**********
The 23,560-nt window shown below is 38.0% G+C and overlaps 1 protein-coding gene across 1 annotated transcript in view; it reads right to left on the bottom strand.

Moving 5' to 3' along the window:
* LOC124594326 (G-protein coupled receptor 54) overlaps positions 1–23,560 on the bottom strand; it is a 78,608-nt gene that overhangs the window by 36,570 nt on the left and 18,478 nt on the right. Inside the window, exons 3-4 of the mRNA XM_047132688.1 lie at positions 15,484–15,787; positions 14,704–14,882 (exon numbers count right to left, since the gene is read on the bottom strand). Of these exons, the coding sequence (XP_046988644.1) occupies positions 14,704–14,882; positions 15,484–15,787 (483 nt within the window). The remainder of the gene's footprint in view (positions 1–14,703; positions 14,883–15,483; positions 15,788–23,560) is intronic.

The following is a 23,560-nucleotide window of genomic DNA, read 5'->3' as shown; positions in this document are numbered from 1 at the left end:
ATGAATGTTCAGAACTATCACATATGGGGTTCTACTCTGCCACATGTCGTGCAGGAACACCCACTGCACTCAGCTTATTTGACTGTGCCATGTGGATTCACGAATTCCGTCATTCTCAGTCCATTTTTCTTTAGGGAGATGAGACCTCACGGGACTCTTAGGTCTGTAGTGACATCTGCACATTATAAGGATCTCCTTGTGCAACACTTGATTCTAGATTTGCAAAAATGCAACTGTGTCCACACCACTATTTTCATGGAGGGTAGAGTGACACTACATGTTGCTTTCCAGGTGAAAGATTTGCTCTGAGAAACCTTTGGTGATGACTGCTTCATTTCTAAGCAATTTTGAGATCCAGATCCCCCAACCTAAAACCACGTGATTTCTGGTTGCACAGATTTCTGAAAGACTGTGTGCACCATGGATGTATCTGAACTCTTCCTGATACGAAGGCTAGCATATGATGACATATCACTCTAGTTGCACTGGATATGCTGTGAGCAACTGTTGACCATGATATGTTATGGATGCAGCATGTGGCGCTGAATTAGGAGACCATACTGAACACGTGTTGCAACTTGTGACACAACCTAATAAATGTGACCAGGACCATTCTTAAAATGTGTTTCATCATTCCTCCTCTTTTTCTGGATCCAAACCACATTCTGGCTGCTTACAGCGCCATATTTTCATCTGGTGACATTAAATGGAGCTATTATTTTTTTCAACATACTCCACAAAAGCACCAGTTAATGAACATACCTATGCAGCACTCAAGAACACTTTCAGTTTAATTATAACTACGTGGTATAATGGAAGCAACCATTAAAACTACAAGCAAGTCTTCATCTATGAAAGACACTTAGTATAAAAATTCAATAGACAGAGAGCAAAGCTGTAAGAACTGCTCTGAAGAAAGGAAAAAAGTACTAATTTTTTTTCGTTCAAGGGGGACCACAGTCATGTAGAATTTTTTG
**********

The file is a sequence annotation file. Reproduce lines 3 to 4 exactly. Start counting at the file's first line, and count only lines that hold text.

* LOC124594326 (G-protein coupled receptor 54) overlaps positions 1–23,560 on the bottom strand; it is a 78,608-nt gene that overhangs the window by 36,570 nt on the left and 18,478 nt on the right. Inside the window, exons 3-4 of the mRNA XM_047132688.1 lie at positions 15,484–15,787; positions 14,704–14,882 (exon numbers count right to left, since the gene is read on the bottom strand). Of these exons, the coding sequence (XP_046988644.1) occupies positions 14,704–14,882; positions 15,484–15,787 (483 nt within the window). The remainder of the gene's footprint in view (positions 1–14,703; positions 14,883–15,483; positions 15,788–23,560) is intronic.

The following is a 23,560-nucleotide window of genomic DNA, read 5'->3' as shown; positions in this document are numbered from 1 at the left end: